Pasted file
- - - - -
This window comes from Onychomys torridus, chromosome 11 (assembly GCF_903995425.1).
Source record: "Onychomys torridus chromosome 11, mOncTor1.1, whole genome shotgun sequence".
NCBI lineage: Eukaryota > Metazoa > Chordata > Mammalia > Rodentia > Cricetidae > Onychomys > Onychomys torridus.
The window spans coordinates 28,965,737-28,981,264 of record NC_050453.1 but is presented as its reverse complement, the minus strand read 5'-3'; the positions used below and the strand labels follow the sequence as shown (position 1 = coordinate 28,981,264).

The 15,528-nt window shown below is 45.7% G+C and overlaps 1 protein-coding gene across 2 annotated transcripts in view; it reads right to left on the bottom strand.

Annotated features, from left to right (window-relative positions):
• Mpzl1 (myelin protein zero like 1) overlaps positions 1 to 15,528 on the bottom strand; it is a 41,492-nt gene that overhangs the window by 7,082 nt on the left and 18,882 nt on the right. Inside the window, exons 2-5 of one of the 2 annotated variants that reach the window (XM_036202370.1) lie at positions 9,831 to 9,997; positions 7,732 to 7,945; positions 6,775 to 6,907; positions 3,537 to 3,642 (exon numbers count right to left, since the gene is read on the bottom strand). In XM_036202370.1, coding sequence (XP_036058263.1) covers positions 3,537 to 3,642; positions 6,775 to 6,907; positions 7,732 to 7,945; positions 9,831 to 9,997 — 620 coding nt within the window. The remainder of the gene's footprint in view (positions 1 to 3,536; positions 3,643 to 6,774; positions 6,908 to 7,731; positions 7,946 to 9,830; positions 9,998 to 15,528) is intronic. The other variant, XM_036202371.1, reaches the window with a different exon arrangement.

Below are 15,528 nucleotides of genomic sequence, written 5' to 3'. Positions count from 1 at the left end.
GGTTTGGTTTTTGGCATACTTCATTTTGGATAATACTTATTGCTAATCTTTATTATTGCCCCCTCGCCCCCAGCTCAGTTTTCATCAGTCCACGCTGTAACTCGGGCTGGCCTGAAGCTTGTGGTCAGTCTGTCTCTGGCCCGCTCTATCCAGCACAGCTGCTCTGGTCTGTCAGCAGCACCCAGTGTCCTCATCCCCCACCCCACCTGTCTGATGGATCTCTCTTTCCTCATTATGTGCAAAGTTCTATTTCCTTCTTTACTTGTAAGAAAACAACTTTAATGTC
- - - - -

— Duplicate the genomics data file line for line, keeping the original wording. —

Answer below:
This window comes from Onychomys torridus, chromosome 11 (assembly GCF_903995425.1).
Source record: "Onychomys torridus chromosome 11, mOncTor1.1, whole genome shotgun sequence".
NCBI lineage: Eukaryota > Metazoa > Chordata > Mammalia > Rodentia > Cricetidae > Onychomys > Onychomys torridus.
The window spans coordinates 28,965,737-28,981,264 of record NC_050453.1 but is presented as its reverse complement, the minus strand read 5'-3'; the positions used below and the strand labels follow the sequence as shown (position 1 = coordinate 28,981,264).

The 15,528-nt window shown below is 45.7% G+C and overlaps 1 protein-coding gene across 2 annotated transcripts in view; it reads right to left on the bottom strand.

Annotated features, from left to right (window-relative positions):
• Mpzl1 (myelin protein zero like 1) overlaps positions 1 to 15,528 on the bottom strand; it is a 41,492-nt gene that overhangs the window by 7,082 nt on the left and 18,882 nt on the right. Inside the window, exons 2-5 of one of the 2 annotated variants that reach the window (XM_036202370.1) lie at positions 9,831 to 9,997; positions 7,732 to 7,945; positions 6,775 to 6,907; positions 3,537 to 3,642 (exon numbers count right to left, since the gene is read on the bottom strand). In XM_036202370.1, coding sequence (XP_036058263.1) covers positions 3,537 to 3,642; positions 6,775 to 6,907; positions 7,732 to 7,945; positions 9,831 to 9,997 — 620 coding nt within the window. The remainder of the gene's footprint in view (positions 1 to 3,536; positions 3,643 to 6,774; positions 6,908 to 7,731; positions 7,946 to 9,830; positions 9,998 to 15,528) is intronic. The other variant, XM_036202371.1, reaches the window with a different exon arrangement.

Below are 15,528 nucleotides of genomic sequence, written 5' to 3'. Positions count from 1 at the left end.
GGTTTGGTTTTTGGCATACTTCATTTTGGATAATACTTATTGCTAATCTTTATTATTGCCCCCTCGCCCCCAGCTCAGTTTTCATCAGTCCACGCTGTAACTCGGGCTGGCCTGAAGCTTGTGGTCAGTCTGTCTCTGGCCCGCTCTATCCAGCACAGCTGCTCTGGTCTGTCAGCAGCACCCAGTGTCCTCATCCCCCACCCCACCTGTCTGATGGATCTCTCTTTCCTCATTATGTGCAAAGTTCTATTTCCTTCTTTACTTGTAAGAAAACAACTTTAATGTC